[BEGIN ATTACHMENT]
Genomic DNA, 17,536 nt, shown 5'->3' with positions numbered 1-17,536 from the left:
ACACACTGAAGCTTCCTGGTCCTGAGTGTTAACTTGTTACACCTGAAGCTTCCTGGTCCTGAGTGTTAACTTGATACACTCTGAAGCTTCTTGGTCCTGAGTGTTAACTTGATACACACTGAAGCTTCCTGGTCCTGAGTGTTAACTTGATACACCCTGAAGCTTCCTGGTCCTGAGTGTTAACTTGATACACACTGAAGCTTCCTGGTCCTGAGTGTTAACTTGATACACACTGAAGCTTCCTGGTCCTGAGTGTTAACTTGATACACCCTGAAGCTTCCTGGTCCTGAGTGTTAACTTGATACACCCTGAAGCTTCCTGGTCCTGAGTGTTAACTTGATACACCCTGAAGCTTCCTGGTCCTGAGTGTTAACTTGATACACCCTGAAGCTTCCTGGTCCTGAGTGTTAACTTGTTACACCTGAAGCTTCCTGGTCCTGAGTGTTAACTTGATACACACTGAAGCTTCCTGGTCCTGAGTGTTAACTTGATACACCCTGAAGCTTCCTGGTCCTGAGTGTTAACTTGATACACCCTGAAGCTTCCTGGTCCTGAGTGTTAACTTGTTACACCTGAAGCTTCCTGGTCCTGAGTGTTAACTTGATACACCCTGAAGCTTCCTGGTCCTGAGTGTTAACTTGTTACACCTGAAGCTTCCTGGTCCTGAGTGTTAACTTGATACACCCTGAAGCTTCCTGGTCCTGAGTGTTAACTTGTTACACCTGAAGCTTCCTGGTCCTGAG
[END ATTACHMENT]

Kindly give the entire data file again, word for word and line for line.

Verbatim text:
Genomic DNA, 17,536 nt, shown 5'->3' with positions numbered 1-17,536 from the left:
ACACACTGAAGCTTCCTGGTCCTGAGTGTTAACTTGTTACACCTGAAGCTTCCTGGTCCTGAGTGTTAACTTGATACACTCTGAAGCTTCTTGGTCCTGAGTGTTAACTTGATACACACTGAAGCTTCCTGGTCCTGAGTGTTAACTTGATACACCCTGAAGCTTCCTGGTCCTGAGTGTTAACTTGATACACACTGAAGCTTCCTGGTCCTGAGTGTTAACTTGATACACACTGAAGCTTCCTGGTCCTGAGTGTTAACTTGATACACCCTGAAGCTTCCTGGTCCTGAGTGTTAACTTGATACACCCTGAAGCTTCCTGGTCCTGAGTGTTAACTTGATACACCCTGAAGCTTCCTGGTCCTGAGTGTTAACTTGATACACCCTGAAGCTTCCTGGTCCTGAGTGTTAACTTGTTACACCTGAAGCTTCCTGGTCCTGAGTGTTAACTTGATACACACTGAAGCTTCCTGGTCCTGAGTGTTAACTTGATACACCCTGAAGCTTCCTGGTCCTGAGTGTTAACTTGATACACCCTGAAGCTTCCTGGTCCTGAGTGTTAACTTGTTACACCTGAAGCTTCCTGGTCCTGAGTGTTAACTTGATACACCCTGAAGCTTCCTGGTCCTGAGTGTTAACTTGTTACACCTGAAGCTTCCTGGTCCTGAGTGTTAACTTGATACACCCTGAAGCTTCCTGGTCCTGAGTGTTAACTTGTTACACCTGAAGCTTCCTGGTCCTGAG